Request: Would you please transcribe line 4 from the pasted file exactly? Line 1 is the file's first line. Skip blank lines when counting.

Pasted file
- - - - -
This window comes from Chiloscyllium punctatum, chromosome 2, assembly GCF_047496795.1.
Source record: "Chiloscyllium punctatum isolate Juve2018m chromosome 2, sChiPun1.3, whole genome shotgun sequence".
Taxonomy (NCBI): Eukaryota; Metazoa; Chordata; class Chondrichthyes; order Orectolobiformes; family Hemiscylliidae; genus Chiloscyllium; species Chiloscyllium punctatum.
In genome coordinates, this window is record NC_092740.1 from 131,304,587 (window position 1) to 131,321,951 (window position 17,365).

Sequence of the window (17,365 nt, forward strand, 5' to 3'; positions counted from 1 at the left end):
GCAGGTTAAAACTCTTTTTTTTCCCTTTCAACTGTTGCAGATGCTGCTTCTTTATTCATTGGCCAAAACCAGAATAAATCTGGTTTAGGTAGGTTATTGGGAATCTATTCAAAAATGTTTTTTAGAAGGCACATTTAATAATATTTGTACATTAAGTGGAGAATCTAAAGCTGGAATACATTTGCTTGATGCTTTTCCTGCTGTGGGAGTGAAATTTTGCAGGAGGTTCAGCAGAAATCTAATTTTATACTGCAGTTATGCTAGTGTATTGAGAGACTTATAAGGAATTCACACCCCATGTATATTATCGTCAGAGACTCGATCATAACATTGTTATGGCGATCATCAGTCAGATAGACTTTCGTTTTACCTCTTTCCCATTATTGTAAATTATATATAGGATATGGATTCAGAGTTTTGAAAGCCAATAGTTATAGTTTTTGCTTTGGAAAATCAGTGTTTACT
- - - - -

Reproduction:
In genome coordinates, this window is record NC_092740.1 from 131,304,587 (window position 1) to 131,321,951 (window position 17,365).